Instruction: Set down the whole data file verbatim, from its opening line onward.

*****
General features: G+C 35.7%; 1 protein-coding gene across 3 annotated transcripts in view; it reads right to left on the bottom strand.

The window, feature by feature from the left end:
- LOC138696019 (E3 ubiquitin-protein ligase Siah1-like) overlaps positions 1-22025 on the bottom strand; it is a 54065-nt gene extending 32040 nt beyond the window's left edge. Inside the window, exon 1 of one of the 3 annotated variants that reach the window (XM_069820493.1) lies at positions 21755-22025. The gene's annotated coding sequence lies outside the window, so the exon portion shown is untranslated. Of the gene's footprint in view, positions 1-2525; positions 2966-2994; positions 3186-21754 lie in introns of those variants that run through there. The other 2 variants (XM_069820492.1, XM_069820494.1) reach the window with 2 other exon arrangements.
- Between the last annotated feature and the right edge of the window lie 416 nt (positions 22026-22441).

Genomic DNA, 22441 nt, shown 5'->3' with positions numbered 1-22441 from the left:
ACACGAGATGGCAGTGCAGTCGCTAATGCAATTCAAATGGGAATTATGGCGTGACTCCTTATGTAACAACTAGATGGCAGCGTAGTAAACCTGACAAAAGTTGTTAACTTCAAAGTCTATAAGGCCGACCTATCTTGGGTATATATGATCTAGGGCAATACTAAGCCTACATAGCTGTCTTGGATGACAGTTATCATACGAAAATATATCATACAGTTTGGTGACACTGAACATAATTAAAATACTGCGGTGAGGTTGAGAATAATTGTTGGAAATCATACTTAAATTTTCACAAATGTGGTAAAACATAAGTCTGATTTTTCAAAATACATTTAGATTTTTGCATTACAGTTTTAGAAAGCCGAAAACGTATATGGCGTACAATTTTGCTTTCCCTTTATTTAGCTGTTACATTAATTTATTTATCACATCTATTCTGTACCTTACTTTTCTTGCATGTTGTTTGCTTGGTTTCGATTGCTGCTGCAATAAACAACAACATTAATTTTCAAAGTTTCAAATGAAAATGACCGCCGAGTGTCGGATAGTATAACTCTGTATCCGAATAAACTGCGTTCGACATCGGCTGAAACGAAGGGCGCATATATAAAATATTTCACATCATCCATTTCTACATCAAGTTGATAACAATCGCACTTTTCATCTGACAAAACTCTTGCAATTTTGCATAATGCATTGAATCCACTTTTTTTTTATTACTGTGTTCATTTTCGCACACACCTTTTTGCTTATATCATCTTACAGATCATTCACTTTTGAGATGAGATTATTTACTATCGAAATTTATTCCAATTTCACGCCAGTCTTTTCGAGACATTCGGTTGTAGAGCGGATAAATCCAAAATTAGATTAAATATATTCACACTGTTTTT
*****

General features: G+C 35.7%; 1 protein-coding gene across 3 annotated transcripts in view; it reads right to left on the bottom strand.

The window, feature by feature from the left end:
- LOC138696019 (E3 ubiquitin-protein ligase Siah1-like) overlaps positions 1-22025 on the bottom strand; it is a 54065-nt gene extending 32040 nt beyond the window's left edge. Inside the window, exon 1 of one of the 3 annotated variants that reach the window (XM_069820493.1) lies at positions 21755-22025. The gene's annotated coding sequence lies outside the window, so the exon portion shown is untranslated. Of the gene's footprint in view, positions 1-2525; positions 2966-2994; positions 3186-21754 lie in introns of those variants that run through there. The other 2 variants (XM_069820492.1, XM_069820494.1) reach the window with 2 other exon arrangements.
- Between the last annotated feature and the right edge of the window lie 416 nt (positions 22026-22441).

Genomic DNA, 22441 nt, shown 5'->3' with positions numbered 1-22441 from the left:
ACACGAGATGGCAGTGCAGTCGCTAATGCAATTCAAATGGGAATTATGGCGTGACTCCTTATGTAACAACTAGATGGCAGCGTAGTAAACCTGACAAAAGTTGTTAACTTCAAAGTCTATAAGGCCGACCTATCTTGGGTATATATGATCTAGGGCAATACTAAGCCTACATAGCTGTCTTGGATGACAGTTATCATACGAAAATATATCATACAGTTTGGTGACACTGAACATAATTAAAATACTGCGGTGAGGTTGAGAATAATTGTTGGAAATCATACTTAAATTTTCACAAATGTGGTAAAACATAAGTCTGATTTTTCAAAATACATTTAGATTTTTGCATTACAGTTTTAGAAAGCCGAAAACGTATATGGCGTACAATTTTGCTTTCCCTTTATTTAGCTGTTACATTAATTTATTTATCACATCTATTCTGTACCTTACTTTTCTTGCATGTTGTTTGCTTGGTTTCGATTGCTGCTGCAATAAACAACAACATTAATTTTCAAAGTTTCAAATGAAAATGACCGCCGAGTGTCGGATAGTATAACTCTGTATCCGAATAAACTGCGTTCGACATCGGCTGAAACGAAGGGCGCATATATAAAATATTTCACATCATCCATTTCTACATCAAGTTGATAACAATCGCACTTTTCATCTGACAAAACTCTTGCAATTTTGCATAATGCATTGAATCCACTTTTTTTTTATTACTGTGTTCATTTTCGCACACACCTTTTTGCTTATATCATCTTACAGATCATTCACTTTTGAGATGAGATTATTTACTATCGAAATTTATTCCAATTTCACGCCAGTCTTTTCGAGACATTCGGTTGTAGAGCGGATAAATCCAAAATTAGATTAAATATATTCACACTGTTTTT